by Douglas Ankney
Navy Rear Admiral John Ring, commander of the Guantanamo Bay military prison in Cuba, commonly known as GITMO, was relieved of his position on April 27, 2019. Admiral Craig Faller, commander of the U.S. Southern Command, met with Ring and informed him that he was being fired for loss of confidence in his ability to command.
Colonel Amanda Azubuike, spokeswoman for the Southern Command, said Ring’s dismissal had nothing to do with a recent media visit that he had hosted, but that he was fired after a month-long investigation. The media visit resulted in a feature article published by The New York Times.
“The vast majority of commanders complete their assigned tours with distinction,” Azubuike said. “When they fall short, we hold our leaders accountable, which reflects the importance we place on the public’s trust and confidence in our military leaders.”
Ring’s deputy, Brigadier General John F. Hussey, is now acting commander at the Guantanamo prison. He is responsible for 40 prisoners and a staff of 1,800, including civilian employees and military personnel. A statement from the Southern Command said the leadership change “will not interrupt the safe, humane, legal care and custody provided to the detainee population” at GITMO.
The prison began operating after the 9/11 terror attacks. Afghans who defended their nation from U.S. military forces were captured (or sometimes turned in for reward money) and then transported to GITMO, which at the time was nothing more than cells made from chain-link fencing. Those were eventually replaced by modern prison buildings. At its peak the facility held 700 detainees, including Khalid Sheikh Mohammed – the alleged mastermind of the 9/11 attacks. While most of the prisoners were later transferred to their home countries, Mohammed and other “high-value” detainees were sent to Camp 7, a high-security unit at GITMO.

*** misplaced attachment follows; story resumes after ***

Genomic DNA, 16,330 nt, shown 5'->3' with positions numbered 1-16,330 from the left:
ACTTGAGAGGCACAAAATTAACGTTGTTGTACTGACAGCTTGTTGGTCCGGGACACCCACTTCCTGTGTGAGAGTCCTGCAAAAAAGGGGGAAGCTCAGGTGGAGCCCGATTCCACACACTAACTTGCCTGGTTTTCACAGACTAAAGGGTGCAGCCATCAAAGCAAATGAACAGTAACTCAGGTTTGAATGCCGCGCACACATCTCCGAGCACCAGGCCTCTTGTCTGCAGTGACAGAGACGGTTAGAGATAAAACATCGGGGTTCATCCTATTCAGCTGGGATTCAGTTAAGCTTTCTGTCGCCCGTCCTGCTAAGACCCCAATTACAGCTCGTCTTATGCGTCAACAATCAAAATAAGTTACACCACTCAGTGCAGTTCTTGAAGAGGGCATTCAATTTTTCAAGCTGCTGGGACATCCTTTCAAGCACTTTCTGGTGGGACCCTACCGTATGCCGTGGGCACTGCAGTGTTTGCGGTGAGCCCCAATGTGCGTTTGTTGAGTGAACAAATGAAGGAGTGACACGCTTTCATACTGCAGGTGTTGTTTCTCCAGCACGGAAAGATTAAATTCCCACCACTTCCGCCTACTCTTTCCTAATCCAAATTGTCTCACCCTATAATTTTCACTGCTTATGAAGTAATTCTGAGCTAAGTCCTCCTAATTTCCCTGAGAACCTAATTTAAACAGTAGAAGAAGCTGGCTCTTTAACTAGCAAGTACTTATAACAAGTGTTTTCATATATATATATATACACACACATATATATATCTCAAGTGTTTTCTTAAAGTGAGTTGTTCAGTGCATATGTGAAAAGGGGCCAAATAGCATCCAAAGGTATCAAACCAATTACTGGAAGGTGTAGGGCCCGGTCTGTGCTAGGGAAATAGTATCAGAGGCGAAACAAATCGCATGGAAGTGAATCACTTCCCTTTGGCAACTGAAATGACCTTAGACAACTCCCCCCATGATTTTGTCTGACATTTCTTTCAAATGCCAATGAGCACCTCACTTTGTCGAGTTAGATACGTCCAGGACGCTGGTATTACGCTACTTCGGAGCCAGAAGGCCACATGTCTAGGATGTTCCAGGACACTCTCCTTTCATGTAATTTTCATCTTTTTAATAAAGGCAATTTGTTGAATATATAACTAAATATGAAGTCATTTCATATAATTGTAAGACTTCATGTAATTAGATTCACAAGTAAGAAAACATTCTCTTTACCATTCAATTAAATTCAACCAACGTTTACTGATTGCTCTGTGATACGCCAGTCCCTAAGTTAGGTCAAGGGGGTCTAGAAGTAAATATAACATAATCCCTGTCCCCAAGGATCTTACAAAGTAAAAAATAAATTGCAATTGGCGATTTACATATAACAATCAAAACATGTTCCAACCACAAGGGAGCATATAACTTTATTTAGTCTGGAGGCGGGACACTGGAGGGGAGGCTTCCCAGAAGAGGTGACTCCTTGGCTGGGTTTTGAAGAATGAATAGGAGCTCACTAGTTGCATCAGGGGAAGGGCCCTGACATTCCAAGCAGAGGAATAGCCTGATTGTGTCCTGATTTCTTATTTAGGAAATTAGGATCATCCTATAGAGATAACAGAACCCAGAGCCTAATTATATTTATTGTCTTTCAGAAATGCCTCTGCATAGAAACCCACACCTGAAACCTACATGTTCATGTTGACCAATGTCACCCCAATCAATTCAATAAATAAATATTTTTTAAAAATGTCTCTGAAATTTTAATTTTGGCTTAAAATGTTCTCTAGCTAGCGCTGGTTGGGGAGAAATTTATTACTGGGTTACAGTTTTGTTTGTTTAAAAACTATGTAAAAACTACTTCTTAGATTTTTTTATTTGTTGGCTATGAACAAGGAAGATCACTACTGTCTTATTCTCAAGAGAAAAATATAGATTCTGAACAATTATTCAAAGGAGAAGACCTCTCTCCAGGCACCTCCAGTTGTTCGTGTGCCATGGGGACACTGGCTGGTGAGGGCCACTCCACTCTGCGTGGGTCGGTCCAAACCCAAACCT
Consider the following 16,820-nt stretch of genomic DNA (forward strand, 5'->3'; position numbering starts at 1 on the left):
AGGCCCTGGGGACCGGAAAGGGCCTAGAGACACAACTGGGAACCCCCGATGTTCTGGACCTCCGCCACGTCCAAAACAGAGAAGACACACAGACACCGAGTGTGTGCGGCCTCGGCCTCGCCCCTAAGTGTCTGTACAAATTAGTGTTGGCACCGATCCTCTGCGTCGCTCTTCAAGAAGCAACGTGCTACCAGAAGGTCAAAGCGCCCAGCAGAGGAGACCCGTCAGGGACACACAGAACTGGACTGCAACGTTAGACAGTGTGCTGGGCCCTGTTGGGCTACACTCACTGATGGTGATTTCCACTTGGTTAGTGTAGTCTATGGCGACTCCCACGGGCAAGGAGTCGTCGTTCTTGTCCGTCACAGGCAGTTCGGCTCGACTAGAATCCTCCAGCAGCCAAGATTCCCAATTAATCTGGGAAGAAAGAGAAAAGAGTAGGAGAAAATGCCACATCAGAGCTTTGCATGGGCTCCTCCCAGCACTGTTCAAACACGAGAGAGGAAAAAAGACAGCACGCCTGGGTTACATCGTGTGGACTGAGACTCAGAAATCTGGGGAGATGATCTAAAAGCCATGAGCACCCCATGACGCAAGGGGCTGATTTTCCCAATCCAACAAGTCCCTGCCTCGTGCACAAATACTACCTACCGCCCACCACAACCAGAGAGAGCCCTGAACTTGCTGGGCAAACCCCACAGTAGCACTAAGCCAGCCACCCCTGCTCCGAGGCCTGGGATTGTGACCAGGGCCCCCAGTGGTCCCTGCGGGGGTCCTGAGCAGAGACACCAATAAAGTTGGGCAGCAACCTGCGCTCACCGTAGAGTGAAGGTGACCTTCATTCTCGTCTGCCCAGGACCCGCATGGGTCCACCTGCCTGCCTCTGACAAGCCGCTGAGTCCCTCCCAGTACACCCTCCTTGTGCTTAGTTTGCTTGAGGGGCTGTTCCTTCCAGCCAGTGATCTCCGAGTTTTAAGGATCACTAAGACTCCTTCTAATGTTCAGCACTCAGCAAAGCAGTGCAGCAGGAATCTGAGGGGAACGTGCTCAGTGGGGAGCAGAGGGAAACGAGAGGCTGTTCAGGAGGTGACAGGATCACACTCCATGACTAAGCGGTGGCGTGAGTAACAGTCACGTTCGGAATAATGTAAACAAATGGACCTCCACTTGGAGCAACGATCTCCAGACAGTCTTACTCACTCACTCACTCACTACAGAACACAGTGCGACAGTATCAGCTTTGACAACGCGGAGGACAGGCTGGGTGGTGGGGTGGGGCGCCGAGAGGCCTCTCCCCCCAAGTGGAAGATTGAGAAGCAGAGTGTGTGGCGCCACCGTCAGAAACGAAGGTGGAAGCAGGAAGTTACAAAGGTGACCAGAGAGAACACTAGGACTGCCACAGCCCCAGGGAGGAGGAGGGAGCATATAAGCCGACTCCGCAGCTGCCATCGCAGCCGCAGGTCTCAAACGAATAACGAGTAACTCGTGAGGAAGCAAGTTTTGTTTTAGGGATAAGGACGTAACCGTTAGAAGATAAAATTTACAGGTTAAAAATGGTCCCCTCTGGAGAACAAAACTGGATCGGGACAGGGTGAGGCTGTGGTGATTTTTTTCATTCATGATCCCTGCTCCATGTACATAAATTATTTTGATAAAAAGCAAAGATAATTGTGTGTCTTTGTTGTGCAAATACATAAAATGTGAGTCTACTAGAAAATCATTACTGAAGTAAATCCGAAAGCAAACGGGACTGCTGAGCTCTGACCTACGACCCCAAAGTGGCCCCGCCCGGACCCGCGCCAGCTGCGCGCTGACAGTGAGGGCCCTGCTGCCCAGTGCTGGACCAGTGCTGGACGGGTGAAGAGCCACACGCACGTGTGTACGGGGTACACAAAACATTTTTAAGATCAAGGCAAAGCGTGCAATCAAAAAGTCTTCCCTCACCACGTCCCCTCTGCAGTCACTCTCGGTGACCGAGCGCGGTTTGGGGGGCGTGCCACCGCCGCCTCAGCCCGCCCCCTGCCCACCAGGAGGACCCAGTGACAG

Ring took command in 2018. Soon after taking charge, he became an outspoken advocate of building a new facility to replace Camp 7. The military trials of the remaining detainees at GITMO have been delayed, in part because evidence against them, including confessions, was obtained using waterboarding and other forms of torture.
Despite efforts to close the Guantanamo Bay prison during the Obama administration, President Trump announced in January 2018 that the facility would remain open. [See: PLN, June 2018, p.62]. GITMO made headlines beginning in 2013 after detainees – of whom many had not been charged with a crime and were being held indefinitely – went on a hunger strike and were subjected to abusive force-feeding. [See: PLN, Sept. 2016, p.24].
Rear Admiral Ring, who previously commanded the aircraft carrier Nimitz, will be temporarily assigned to duties elsewhere in the Southern Command.
Sources: nytimes.com, usatoday.com, newsweek.com
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